Ostrom Lab Research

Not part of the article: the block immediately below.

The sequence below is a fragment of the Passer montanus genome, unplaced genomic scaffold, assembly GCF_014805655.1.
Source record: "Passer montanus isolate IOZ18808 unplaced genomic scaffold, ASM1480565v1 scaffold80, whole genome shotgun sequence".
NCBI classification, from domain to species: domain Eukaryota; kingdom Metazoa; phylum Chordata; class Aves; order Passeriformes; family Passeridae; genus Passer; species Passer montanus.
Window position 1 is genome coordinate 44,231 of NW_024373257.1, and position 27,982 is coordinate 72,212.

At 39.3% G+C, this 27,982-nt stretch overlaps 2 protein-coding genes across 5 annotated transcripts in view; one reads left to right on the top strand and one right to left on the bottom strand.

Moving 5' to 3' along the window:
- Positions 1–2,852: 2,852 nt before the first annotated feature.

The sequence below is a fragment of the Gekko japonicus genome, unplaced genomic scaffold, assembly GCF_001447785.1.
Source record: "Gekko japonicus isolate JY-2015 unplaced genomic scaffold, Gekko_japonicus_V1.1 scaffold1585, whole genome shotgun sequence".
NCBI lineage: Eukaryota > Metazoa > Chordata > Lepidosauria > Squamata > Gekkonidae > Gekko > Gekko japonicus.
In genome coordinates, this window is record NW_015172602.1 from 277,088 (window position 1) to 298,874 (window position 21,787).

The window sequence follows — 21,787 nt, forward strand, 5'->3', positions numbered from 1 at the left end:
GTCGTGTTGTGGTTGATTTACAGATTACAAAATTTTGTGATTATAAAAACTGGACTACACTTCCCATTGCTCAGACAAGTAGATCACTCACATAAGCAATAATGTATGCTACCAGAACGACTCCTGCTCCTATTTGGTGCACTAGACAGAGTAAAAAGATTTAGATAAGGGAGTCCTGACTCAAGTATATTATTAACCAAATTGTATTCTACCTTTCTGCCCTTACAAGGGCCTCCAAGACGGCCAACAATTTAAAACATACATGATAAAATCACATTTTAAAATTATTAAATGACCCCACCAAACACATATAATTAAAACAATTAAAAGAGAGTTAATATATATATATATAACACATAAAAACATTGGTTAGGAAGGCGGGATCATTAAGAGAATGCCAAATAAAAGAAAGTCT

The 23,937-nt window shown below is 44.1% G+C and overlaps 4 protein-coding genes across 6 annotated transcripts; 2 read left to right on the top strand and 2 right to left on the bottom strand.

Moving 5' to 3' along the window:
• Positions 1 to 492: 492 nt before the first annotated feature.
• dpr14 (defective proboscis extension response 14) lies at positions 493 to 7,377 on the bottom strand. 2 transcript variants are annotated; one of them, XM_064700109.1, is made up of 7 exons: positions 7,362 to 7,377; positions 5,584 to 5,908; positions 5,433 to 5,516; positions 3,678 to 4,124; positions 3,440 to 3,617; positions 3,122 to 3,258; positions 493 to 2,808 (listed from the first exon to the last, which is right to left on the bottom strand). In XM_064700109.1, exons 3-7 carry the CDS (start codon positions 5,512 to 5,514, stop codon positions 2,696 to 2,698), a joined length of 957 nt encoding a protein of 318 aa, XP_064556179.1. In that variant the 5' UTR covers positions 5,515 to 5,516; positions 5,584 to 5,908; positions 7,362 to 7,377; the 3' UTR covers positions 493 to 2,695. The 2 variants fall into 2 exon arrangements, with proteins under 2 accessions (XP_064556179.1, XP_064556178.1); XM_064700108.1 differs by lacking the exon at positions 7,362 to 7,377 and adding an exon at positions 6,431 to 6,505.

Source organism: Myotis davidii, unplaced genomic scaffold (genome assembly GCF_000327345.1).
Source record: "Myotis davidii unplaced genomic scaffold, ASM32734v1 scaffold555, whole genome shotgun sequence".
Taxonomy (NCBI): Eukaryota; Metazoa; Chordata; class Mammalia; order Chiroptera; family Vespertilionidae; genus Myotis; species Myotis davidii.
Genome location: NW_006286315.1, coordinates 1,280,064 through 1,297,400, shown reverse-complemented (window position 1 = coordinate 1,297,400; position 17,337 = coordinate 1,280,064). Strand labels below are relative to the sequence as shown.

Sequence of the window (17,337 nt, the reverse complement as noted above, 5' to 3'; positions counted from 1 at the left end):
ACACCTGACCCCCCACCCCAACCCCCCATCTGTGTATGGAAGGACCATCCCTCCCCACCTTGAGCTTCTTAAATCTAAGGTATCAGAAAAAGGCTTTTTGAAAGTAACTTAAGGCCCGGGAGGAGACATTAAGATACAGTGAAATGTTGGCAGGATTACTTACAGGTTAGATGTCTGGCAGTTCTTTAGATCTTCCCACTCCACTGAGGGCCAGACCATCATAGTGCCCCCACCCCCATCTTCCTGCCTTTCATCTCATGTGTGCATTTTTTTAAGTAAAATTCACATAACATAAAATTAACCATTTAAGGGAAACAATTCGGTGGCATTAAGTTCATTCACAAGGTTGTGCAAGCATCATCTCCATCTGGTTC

Cell-surface receptors that link to heterotrimeric GTP-binding proteins (G proteins) represent the most numerous transmembrane signal transduction pathways. Indeed, membrane-bound G-protein-coupled receptors (GPCRs) are one of the largest superfamilies in the human genome, comprising approximately 3% of human genes. These G protein-coupled receptors (GPCR) transduce signals by coupling to G proteins that regulate an array of effector molecules. Adenylyl cyclase is one such effector enzyme. Adenylyl cyclase synthesizes the second messenger cyclic adenosine 3’,5’ monophosphate (cAMP) from ATP. cAMP, via its activation of PKA, initiates both rapid actions, such as regulation of ion channels, and carbohydrate, protein and lipid metabolism, as well as more delayed effects, such as changes in gene expression, cell growth and proliferation. Adenylyl cyclase exists in nine different isoforms that have different regulatory properties and, as we have recently found, different localization in the plasma membrane.